When you "dry camp" (no hookups), what will preserve your battery power is careful usage of power. Try to use as little power from the camper battery as possible. Basically pretend you are tent camping in a hard sided tent. Lots of threads in this forum with ideas on power conservation.

If you are really going to be doing a lot of week long plus dry camping or boondocking, then you will need more power.



You described me to a tee! Thanks!

SoundGuy

S Ontario

Senior Member

Joined: 02/11/2015

View Profile



Posted: 02/14/17 06:09am Link  |  Quote  |  Print  |  Notify Moderator

richardtc17 wrote:

Looks like our choices are:
  • Another battery in parallel
  • All new battery setup - a few choices here
  • Adequate solar
  • Generator


Just keep in mind that with any battery selection how you're going to properly maintain that battery bank is also critically important, keeping in mind that often that converter / charger as installed by the trailer manufacturer is inadequate for the task at hand. [emoticon] One example would be those Duracell AGMs suggested by another poster which require temperature compensated charging which almost no stock trailer converter will do. Some batteries require bulk charging at 14.4 volts, others at 14.8 volts which many converter chargers won't do. Some manufacturers warn against equalizing their AGM batteries, others say you can and should. In other words it's critically important you match the batteries you intend to invest in with a charging system that meets the charging requirements for those batteries. For a single flooded battery which may have been supplied by the dealer and on which you only rely from time to time this isn't much of an issue as it can easily be replaced when the time comes at moderate cost but once you decide to put substantial investment into a bank of batteries, particularly more costly AGMs, plus a genset, and/or solar, you really only want to do that once you have a more complete understanding of the issues involved in properly drawing down and recharging those batteries. Unfortunately some, perhaps even many, regard solar as getting something for nothing but the reality is solar can only produce maximum results when the panels are fully exposed to the sun, so unless you're out in the desert somewhere all the time there will be plenty of times when it's going to do you little to no good at all. A genset can solve this issue for you BUT the reality is there are often restricted times at which you may be allowed to run it, and if those times don't match your schedule you may well still be left with a depleted battery bank. The point? - there really is no simple "one size fits all" solution to running days or weeks on battery power alone ... jump in too soon without understanding all that is involved and you're sure to regret it. [emoticon]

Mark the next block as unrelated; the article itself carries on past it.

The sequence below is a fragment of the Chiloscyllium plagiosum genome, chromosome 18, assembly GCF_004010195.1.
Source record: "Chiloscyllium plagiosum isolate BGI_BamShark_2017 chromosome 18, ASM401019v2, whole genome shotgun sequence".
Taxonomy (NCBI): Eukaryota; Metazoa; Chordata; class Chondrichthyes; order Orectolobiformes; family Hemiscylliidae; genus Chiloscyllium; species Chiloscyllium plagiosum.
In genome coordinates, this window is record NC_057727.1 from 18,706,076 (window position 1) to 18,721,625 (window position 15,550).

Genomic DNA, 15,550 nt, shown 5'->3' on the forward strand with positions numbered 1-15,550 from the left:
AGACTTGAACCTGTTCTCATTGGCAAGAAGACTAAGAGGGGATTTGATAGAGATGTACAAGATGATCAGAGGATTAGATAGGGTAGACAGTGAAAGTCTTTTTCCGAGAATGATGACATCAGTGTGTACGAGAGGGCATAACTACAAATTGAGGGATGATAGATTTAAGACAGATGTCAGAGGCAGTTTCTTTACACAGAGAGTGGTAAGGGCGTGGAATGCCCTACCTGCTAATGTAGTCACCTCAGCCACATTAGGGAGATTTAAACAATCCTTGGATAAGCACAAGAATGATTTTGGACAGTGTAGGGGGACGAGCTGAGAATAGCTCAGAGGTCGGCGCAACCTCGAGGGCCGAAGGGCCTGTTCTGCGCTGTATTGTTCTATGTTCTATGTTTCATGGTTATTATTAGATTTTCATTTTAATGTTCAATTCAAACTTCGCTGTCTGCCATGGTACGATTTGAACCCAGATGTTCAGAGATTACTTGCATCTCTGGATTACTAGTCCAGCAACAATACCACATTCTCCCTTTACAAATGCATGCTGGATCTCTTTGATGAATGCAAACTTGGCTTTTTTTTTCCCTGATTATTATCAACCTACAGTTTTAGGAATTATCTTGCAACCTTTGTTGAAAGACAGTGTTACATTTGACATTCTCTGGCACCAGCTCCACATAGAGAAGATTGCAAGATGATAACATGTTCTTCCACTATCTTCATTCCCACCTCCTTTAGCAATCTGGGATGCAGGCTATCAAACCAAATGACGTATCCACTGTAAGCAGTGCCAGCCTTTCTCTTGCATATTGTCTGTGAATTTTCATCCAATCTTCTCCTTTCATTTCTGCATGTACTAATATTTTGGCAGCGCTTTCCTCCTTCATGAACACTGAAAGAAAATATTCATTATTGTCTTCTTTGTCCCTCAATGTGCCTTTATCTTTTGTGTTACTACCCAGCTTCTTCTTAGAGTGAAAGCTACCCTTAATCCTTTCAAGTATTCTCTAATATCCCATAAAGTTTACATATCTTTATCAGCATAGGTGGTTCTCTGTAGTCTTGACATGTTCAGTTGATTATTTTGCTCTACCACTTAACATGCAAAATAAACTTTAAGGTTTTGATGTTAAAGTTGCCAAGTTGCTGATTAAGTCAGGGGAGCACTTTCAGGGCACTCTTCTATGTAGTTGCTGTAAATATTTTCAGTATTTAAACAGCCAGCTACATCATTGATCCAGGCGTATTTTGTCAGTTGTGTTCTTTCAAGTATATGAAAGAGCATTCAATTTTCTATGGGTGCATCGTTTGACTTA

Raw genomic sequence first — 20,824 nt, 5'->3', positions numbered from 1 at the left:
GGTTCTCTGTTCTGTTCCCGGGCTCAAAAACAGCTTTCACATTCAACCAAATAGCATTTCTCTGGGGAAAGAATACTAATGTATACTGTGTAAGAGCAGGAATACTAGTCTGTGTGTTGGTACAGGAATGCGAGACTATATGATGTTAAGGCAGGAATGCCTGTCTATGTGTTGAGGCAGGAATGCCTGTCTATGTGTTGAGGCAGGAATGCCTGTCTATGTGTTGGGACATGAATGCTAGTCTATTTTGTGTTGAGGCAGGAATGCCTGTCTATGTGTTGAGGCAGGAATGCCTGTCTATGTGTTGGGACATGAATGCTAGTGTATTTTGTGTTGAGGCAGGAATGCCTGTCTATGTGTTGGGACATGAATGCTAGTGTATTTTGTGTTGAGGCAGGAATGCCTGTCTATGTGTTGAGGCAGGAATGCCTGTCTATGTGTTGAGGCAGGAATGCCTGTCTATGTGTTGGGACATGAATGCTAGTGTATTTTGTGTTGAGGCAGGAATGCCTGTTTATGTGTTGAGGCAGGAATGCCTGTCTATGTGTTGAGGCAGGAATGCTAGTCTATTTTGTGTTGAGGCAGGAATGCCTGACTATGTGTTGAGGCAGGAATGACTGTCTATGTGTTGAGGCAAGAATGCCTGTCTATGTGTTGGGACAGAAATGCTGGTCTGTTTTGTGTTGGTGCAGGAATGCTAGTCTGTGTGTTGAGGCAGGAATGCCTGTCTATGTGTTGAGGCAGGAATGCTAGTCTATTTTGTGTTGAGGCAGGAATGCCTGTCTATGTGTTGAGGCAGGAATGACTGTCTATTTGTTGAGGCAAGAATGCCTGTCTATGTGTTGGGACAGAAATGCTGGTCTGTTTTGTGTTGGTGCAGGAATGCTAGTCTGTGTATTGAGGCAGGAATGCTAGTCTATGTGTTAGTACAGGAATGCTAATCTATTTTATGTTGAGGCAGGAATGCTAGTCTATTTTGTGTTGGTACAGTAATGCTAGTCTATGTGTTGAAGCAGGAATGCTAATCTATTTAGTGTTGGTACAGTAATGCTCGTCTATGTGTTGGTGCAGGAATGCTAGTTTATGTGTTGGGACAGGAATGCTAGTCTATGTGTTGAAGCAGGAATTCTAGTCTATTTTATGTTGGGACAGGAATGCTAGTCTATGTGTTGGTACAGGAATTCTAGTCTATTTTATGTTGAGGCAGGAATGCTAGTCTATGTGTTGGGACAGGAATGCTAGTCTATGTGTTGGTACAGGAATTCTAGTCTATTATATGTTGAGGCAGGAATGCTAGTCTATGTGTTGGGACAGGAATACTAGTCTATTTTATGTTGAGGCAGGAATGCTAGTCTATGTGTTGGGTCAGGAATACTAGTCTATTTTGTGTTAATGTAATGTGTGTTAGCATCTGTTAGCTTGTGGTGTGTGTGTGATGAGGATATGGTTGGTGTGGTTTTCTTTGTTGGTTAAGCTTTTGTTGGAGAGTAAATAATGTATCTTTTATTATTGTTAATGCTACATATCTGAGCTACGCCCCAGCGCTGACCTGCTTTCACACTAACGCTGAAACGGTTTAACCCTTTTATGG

full_mosey

Oklahoma

Senior Member

Joined: 01/16/2011

View Profile


Offline
Posted: 02/14/17 06:38am Link  |  Quote  |  Print  |  Notify Moderator

richardtc17 wrote:

ysidive wrote:

You could also opt to purchase AMG batteries at Sams Club...They have Duracell Deep Cycle AMG 31 Series batteries at very reasonable prices...The AMG batteries can be discharged further than a normal wet cell battery... Advantage that they are sealed, never need water added..True maintenance Free... Made By Deka Battery...Same Specs as the Deka 31ADTM... Only difference is the warranty, but a lot less in dollars...These are Marine Deep cycle...